Structurally, the cantilevered level is supported on only one of its sides by the steel portico situated below, by a beam above the exterior concrete wall, and by the cylinder clad in stainless steel that encloses the staircase on the floor below. This results in an unusual pillar with respect to the cantilevered beam, as it is balanced by means of a brace anchored to the ground of the patio.
The third level contains the bedrooms and bathrooms, grouped in two units. Each unit has an almost square floor, closed within just one reinforced concrete box. The units are separated by a cross-section of the floor slabs and the ceiling, creating a narrow space in Koolhaas‘ style which allows the entrance of natural light. Only the continuous lateral walls prevent the house in Floirac from being split in two, as in the case of the Saint Cloud house. Even though it is only a box, the upper level seems unexpectedly comprised of two platforms, each balanced atop a barycentric support. Its archetype is a square, mobile platform on a central support.
Apart from the two steel profiles in the basement, there is no element in this construction which could be called an authentic pillar, nor a load-bearing wall. Usually, constructions have solid bases and the upper parts are lighter. In this house the opposite is true: the huge concrete box is suspended above an open space, seemingly without major supports and with glass walls. In general, beams support the loads from below, whereas in this project a huge steel beam, almost one floor in height, rests on the building as if it were nothing, rather than an indispensable element of the structure. This play is seen with all the elements and details of the construction, as if it were a manual game.
Empty and filled, the introverted and extroverted: they enliven both the façades and the interiors along with the desired asymmetry, and are made possible due to ingenious functional and structural solutions.
The combinations of materials underline the recurrent dualism: the cement contrasts the glass and aluminium, and mixes with the steel, creating a fascinating structural ambiguity.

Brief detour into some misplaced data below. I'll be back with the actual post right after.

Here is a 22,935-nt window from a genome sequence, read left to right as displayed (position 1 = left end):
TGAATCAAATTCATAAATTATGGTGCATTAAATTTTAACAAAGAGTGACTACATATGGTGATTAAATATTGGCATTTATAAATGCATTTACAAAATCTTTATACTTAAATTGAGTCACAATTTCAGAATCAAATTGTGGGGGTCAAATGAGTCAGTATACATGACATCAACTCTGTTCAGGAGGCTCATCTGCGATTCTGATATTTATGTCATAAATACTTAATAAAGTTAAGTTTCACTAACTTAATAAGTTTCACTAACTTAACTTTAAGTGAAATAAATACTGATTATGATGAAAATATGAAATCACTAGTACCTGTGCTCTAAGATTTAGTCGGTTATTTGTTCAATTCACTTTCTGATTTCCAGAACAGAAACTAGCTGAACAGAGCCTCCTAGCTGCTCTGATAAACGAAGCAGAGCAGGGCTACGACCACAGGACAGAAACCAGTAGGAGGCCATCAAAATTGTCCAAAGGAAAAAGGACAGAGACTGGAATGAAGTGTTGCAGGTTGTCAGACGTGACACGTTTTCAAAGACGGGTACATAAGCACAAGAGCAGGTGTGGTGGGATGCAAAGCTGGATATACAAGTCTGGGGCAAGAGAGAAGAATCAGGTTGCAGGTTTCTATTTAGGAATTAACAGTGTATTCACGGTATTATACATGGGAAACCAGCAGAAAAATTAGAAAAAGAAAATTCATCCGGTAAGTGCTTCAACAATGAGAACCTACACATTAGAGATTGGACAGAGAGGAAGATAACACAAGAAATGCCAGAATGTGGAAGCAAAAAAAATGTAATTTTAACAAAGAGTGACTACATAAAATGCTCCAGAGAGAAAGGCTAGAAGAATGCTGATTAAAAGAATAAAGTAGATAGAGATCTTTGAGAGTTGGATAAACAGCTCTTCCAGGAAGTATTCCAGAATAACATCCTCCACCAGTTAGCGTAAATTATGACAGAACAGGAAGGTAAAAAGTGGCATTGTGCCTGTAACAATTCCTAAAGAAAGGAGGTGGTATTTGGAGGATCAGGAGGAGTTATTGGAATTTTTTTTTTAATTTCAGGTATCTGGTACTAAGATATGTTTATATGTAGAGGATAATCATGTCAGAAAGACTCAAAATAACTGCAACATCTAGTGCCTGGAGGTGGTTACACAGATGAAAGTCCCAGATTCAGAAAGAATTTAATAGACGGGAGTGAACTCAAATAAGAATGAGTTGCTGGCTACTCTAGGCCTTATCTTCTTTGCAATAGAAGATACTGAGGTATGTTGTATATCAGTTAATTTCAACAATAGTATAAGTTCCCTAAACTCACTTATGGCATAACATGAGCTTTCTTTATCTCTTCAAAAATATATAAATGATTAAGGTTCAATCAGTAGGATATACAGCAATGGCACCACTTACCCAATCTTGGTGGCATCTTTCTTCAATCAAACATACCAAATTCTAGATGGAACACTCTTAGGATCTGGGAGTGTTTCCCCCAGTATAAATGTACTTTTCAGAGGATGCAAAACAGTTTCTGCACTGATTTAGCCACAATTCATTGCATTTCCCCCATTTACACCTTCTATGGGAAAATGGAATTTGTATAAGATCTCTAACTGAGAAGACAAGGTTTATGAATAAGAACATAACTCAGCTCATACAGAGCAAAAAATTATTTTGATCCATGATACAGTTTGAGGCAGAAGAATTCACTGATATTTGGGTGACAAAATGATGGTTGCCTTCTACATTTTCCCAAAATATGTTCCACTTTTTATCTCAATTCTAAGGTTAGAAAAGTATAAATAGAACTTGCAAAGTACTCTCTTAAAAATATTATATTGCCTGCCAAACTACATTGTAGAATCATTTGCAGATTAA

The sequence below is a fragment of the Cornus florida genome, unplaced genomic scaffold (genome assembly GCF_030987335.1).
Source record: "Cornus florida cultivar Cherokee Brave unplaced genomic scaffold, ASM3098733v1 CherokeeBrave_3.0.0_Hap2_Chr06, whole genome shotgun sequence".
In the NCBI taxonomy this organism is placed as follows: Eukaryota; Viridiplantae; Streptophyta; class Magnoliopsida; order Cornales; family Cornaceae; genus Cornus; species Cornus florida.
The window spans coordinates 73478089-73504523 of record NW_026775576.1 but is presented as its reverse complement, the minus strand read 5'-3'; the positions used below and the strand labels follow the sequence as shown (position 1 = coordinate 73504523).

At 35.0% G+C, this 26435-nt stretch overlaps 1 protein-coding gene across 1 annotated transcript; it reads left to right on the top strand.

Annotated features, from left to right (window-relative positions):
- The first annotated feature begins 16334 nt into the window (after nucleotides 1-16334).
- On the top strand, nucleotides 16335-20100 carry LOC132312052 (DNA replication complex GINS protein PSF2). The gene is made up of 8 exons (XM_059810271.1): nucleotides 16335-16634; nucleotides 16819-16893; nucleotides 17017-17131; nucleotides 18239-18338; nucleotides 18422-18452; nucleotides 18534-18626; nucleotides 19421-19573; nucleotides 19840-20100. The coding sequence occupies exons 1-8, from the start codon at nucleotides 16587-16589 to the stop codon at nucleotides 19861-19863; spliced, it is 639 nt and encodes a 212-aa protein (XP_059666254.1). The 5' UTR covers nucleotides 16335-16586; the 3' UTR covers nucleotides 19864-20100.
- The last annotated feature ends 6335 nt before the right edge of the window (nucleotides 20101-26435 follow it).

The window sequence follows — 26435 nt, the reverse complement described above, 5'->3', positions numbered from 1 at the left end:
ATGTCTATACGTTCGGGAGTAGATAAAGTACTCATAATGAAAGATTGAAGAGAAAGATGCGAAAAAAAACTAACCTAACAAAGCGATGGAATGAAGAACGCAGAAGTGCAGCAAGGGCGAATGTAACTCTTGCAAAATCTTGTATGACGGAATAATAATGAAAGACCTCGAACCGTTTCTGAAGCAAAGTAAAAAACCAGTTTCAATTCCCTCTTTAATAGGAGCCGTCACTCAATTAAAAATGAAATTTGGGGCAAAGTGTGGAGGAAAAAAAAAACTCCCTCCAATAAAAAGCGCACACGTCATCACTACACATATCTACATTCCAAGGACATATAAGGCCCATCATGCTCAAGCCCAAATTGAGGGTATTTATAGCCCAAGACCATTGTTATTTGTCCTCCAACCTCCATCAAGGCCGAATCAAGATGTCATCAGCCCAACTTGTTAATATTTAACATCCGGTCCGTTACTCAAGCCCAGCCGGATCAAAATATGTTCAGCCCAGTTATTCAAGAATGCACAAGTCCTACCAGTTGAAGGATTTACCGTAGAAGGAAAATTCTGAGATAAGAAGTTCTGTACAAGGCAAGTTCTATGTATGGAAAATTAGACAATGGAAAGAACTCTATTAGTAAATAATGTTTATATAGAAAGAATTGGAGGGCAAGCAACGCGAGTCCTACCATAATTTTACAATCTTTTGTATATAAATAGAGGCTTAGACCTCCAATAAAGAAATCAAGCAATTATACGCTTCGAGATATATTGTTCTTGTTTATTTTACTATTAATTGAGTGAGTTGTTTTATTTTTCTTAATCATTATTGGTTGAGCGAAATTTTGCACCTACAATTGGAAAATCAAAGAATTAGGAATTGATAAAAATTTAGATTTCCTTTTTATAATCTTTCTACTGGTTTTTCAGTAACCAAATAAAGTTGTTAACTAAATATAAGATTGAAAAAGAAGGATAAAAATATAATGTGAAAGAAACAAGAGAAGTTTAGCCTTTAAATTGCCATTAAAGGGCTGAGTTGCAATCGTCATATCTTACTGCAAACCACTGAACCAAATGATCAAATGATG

Exposed cement is painted grey for the ceilings of the living room. Reflective chrome cladding is used for the stairwell, crossing the terrace to confer a disembodied appearance.
In the kitchen, the channelling of the physical floor and the lighting are hung from the upper slab and hidden with a sloping roof of transparent polycarbonate panels. This demonstrated the use of solutions previously used by OMA for public buildings in a residential situation.
The middle floor of the house, at ground level, is placed between two rectangular slabs with a height of 2.4 metres, surrounded by glass and aluminium panels. On the side facing the lawn, a motor controls the movement of two large floor-to-ceiling glass panels, allowing the wall to be opened completely. This large window is cut by a low aluminium cabinet, which contains the hot air outlets and loudspeakers, as well as the fixed windows of the studio. Other guides embedded in the slabs form a complex system, including railway breakers, systems to move the curtains, upholstery, paintings, lamps, doors and even a birdcage of pigeons.
The floor of the moving study and that of the living room are made of aluminium sheets, like those used in public spaces. This extends beyond the windows to the edge of the lawn, giving the surface of the space the character of the Superstudios.